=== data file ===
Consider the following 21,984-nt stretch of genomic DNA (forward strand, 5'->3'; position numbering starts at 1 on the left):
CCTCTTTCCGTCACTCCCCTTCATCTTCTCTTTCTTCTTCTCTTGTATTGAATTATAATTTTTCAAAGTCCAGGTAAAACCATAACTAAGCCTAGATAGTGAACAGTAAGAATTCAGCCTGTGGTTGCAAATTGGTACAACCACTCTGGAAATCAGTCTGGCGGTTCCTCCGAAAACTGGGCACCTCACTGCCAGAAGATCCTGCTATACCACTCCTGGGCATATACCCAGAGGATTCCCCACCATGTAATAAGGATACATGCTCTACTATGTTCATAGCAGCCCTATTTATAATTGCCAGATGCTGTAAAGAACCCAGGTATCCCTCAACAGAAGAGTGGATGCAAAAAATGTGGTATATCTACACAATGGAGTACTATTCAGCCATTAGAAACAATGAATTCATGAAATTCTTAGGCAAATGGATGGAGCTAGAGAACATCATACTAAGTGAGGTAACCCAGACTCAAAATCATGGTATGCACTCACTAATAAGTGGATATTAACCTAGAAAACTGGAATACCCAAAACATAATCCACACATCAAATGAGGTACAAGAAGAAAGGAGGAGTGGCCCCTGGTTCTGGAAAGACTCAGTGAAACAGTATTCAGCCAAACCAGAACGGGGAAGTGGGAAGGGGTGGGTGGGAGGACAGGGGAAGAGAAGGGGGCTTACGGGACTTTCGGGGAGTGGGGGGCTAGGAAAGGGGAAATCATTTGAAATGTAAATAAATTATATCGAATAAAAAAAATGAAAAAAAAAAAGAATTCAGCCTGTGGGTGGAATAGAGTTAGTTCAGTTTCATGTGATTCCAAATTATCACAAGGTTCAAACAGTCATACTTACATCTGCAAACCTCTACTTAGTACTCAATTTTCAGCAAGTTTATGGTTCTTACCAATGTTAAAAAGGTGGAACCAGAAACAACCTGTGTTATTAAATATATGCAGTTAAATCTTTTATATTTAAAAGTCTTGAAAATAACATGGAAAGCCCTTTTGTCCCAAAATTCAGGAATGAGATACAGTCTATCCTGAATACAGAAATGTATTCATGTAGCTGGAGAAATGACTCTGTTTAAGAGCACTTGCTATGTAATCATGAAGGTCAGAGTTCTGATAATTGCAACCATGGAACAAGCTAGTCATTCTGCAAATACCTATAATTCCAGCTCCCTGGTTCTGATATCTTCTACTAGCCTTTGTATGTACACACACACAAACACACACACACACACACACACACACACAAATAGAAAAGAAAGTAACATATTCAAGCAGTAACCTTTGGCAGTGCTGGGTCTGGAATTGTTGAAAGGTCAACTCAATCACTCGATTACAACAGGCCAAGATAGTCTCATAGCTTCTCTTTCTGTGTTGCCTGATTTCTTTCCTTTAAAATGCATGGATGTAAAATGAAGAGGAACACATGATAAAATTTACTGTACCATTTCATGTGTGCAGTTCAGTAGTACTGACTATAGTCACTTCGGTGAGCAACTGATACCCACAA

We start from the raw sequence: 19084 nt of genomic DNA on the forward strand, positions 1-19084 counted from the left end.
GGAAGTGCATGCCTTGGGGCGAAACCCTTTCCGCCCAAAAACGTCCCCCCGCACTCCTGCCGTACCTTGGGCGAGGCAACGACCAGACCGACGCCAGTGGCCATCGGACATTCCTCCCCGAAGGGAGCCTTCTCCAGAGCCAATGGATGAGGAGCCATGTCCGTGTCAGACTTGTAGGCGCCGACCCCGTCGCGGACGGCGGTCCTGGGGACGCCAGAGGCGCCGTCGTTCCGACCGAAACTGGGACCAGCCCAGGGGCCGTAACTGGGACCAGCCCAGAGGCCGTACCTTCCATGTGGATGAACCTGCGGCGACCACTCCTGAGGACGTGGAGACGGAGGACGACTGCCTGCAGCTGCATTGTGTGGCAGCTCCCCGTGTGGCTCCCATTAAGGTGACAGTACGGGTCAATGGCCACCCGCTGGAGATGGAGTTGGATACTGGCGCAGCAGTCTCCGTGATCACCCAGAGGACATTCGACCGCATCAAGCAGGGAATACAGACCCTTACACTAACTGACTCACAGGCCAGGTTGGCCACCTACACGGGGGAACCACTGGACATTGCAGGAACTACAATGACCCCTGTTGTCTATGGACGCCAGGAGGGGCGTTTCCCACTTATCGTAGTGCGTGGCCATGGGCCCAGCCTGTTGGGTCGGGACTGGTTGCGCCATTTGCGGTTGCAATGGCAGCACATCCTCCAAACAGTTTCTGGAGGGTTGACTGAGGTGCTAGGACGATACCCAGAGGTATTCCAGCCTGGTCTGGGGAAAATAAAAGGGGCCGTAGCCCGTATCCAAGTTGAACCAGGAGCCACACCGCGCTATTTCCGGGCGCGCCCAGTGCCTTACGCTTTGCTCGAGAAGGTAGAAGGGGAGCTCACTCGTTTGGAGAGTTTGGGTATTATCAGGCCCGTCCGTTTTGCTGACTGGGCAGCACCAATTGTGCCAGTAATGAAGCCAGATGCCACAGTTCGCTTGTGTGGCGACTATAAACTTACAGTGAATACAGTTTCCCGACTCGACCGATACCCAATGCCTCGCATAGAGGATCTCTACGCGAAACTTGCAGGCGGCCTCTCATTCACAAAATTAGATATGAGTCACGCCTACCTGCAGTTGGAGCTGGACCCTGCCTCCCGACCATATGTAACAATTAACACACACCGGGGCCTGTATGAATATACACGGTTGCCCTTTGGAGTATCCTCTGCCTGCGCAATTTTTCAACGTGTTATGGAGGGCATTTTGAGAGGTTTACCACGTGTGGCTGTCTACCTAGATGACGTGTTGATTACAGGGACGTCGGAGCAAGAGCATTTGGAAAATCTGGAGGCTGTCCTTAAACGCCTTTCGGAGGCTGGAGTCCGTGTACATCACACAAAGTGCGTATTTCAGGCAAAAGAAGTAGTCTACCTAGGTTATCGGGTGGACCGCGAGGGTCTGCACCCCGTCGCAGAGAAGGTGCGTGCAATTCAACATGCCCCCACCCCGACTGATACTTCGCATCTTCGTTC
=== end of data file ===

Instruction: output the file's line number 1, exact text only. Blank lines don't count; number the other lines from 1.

Consider the following 21,984-nt stretch of genomic DNA (forward strand, 5'->3'; position numbering starts at 1 on the left):